I have a love-hate relationship with the Middle Ages (fifth century fall of Rome to the 1517 Reformation). I love the monastic life, cathedral architecture, and chivalry. I abhor the brutality, disease, and loss of classical knowledge. After the Vandals sacked Rome in 455 CE and then the last Roman Emperor was deposed in 476 CE, Western Europe was plunged into a dark period. Learning centers resided only in the monasteries. The church and state were one, but the clergy set up dividing lines between the spiritual (contemplative) and secular (active) life. It was a divisive period after Rome fell.
Dr. William C. Placher, previously the Charles D. and Elizabeth S. LaFollette Distinguished Professor in the Humanities at Wabash College, author of Callings: Twenty Centuries of Christian Wisdom on Vocation (William B. Eerdmans Publishing Company, Grand Rapids, MI, 2005), believes that Augustine’s book, The City of God, helped influence the rise of the spiritual and secular division:
“Augustin remained carefully ambiguous about just who belonged to which city, but in the early Middle Ages most people would have agreed that it was generally those who lived in monasteries and convents who were citizens of the City of God. They were “religious”; they had “vocations.” One image for the heavenly realm was the city of God, but perhaps an even more popular one was the garden of paradise, and the monastery or convent, with its fields and walls and peaceful cycle of daily prayer, was the earthly manifestation of the heavenly garden. In their daily round of chanted psalms and prayers, the nuns and monks approximated the heavenly court where God’s praises are sung eternally, and thus they were already halfway to that other world.” (page 108)
In our modern commercial world, it is interesting to note that the medieval church frowned on trade and certain business transactions:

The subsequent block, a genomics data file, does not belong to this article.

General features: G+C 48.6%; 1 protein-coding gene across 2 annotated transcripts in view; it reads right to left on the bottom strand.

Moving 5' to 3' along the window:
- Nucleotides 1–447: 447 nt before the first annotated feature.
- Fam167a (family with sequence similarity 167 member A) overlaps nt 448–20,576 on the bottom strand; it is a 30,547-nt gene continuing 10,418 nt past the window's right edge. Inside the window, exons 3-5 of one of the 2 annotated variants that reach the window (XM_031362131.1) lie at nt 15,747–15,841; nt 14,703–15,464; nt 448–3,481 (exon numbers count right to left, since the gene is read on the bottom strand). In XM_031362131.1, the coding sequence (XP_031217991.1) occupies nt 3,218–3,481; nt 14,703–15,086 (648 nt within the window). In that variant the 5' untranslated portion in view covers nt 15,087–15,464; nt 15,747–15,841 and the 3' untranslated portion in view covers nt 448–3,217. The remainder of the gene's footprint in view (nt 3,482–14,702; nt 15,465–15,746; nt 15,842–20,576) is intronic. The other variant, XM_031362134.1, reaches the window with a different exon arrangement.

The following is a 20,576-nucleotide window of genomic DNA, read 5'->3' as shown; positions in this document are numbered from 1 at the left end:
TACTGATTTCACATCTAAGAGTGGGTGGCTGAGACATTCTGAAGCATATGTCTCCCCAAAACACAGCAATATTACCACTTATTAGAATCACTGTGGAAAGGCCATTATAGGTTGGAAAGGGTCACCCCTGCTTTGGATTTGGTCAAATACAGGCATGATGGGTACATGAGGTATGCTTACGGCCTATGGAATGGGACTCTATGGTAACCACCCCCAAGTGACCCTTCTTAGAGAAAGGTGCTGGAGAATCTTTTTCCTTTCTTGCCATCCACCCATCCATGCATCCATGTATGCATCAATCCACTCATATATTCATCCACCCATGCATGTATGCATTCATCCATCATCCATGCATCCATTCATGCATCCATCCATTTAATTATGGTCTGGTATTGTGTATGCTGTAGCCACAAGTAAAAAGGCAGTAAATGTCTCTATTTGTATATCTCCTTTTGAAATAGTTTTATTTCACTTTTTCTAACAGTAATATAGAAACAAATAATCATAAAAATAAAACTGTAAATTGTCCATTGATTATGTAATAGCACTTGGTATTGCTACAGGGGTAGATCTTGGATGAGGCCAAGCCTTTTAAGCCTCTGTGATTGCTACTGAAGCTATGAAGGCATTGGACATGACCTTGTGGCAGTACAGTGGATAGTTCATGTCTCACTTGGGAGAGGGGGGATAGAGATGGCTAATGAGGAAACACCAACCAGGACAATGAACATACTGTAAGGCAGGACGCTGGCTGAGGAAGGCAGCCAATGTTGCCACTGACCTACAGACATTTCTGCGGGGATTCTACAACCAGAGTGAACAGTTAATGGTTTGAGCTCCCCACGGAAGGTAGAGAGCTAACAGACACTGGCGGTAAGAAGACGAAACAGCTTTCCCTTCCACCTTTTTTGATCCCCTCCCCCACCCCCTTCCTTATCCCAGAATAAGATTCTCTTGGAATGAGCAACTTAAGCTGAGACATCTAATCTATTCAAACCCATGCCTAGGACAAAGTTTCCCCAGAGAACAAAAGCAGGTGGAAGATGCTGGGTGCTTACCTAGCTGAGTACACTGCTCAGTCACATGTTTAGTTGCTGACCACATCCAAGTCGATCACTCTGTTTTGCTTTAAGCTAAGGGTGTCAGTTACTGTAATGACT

“Trade and commerce ranked even lower than fighting on the medieval scale. The medieval church consistently condemned usury (loaning money at interest) as a sin, and Aquinas worried at length over whether it is intrinsically dishonest to sell something for more than the price for which you bought it. In such cases one was somehow making money without producing any product, and that looked fishy.” (page 112)
The notion of medieval calling was more linked to the clergy than the masses who labored in secular professions:
“If medieval laypeople thought of themselves as having a calling at all, that calling probably had to do with family rather than job. In our age of worries about overpopulation, we can forget that for most pre-modern societies the challenge was to produce enough children to keep the population from declining. Given the high rate of infant mortality, a typical medieval woman needed to have nine children in order to keep the adult population at stable levels. Work was not about finding fulfillment or even directly contributing to the glory of God; it was mostly about supporting one’s family.” (page 113)
St. Francis (1181/1182 – 1226) and Christine de Pisan (1364 – about 1430) both struggled with their respective callings. They each decided on different ways to serve God. This will be continued in Part II.